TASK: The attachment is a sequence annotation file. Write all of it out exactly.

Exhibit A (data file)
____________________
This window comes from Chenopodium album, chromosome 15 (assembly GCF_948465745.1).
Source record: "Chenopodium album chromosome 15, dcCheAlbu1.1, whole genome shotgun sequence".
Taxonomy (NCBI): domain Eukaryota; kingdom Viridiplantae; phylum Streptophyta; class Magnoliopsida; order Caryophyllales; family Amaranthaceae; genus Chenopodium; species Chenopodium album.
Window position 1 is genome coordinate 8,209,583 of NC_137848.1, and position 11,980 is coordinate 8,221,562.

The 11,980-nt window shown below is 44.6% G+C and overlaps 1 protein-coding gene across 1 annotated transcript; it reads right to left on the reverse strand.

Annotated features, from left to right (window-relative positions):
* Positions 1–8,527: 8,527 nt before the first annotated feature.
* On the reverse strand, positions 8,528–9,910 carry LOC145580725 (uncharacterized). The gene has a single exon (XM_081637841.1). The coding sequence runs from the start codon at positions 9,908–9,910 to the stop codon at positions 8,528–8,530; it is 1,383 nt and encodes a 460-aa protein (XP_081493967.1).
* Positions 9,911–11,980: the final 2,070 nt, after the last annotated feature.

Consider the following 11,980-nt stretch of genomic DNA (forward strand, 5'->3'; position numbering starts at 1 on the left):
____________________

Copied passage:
This window comes from Chenopodium album, chromosome 15 (assembly GCF_948465745.1).
Source record: "Chenopodium album chromosome 15, dcCheAlbu1.1, whole genome shotgun sequence".
Taxonomy (NCBI): domain Eukaryota; kingdom Viridiplantae; phylum Streptophyta; class Magnoliopsida; order Caryophyllales; family Amaranthaceae; genus Chenopodium; species Chenopodium album.
Window position 1 is genome coordinate 8,209,583 of NC_137848.1, and position 11,980 is coordinate 8,221,562.

The 11,980-nt window shown below is 44.6% G+C and overlaps 1 protein-coding gene across 1 annotated transcript; it reads right to left on the reverse strand.

Annotated features, from left to right (window-relative positions):
* Positions 1–8,527: 8,527 nt before the first annotated feature.
* On the reverse strand, positions 8,528–9,910 carry LOC145580725 (uncharacterized). The gene has a single exon (XM_081637841.1). The coding sequence runs from the start codon at positions 9,908–9,910 to the stop codon at positions 8,528–8,530; it is 1,383 nt and encodes a 460-aa protein (XP_081493967.1).
* Positions 9,911–11,980: the final 2,070 nt, after the last annotated feature.

Consider the following 11,980-nt stretch of genomic DNA (forward strand, 5'->3'; position numbering starts at 1 on the left):